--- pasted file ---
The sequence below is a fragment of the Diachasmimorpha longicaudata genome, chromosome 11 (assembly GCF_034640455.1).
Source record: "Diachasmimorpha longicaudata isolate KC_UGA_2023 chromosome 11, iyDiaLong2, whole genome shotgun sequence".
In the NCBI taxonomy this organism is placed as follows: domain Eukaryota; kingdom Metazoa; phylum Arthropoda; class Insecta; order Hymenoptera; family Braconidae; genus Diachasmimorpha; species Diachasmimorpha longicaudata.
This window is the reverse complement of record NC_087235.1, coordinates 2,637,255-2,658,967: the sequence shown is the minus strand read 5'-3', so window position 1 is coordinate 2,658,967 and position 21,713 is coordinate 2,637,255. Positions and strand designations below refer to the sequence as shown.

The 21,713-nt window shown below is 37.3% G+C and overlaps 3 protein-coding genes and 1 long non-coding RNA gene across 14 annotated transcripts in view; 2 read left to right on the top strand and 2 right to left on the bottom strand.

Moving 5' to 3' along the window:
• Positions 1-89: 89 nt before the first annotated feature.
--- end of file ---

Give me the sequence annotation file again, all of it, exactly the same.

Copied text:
The sequence below is a fragment of the Diachasmimorpha longicaudata genome, chromosome 11 (assembly GCF_034640455.1).
Source record: "Diachasmimorpha longicaudata isolate KC_UGA_2023 chromosome 11, iyDiaLong2, whole genome shotgun sequence".
In the NCBI taxonomy this organism is placed as follows: domain Eukaryota; kingdom Metazoa; phylum Arthropoda; class Insecta; order Hymenoptera; family Braconidae; genus Diachasmimorpha; species Diachasmimorpha longicaudata.
This window is the reverse complement of record NC_087235.1, coordinates 2,637,255-2,658,967: the sequence shown is the minus strand read 5'-3', so window position 1 is coordinate 2,658,967 and position 21,713 is coordinate 2,637,255. Positions and strand designations below refer to the sequence as shown.

The 21,713-nt window shown below is 37.3% G+C and overlaps 3 protein-coding genes and 1 long non-coding RNA gene across 14 annotated transcripts in view; 2 read left to right on the top strand and 2 right to left on the bottom strand.

Moving 5' to 3' along the window:
• Positions 1-89: 89 nt before the first annotated feature.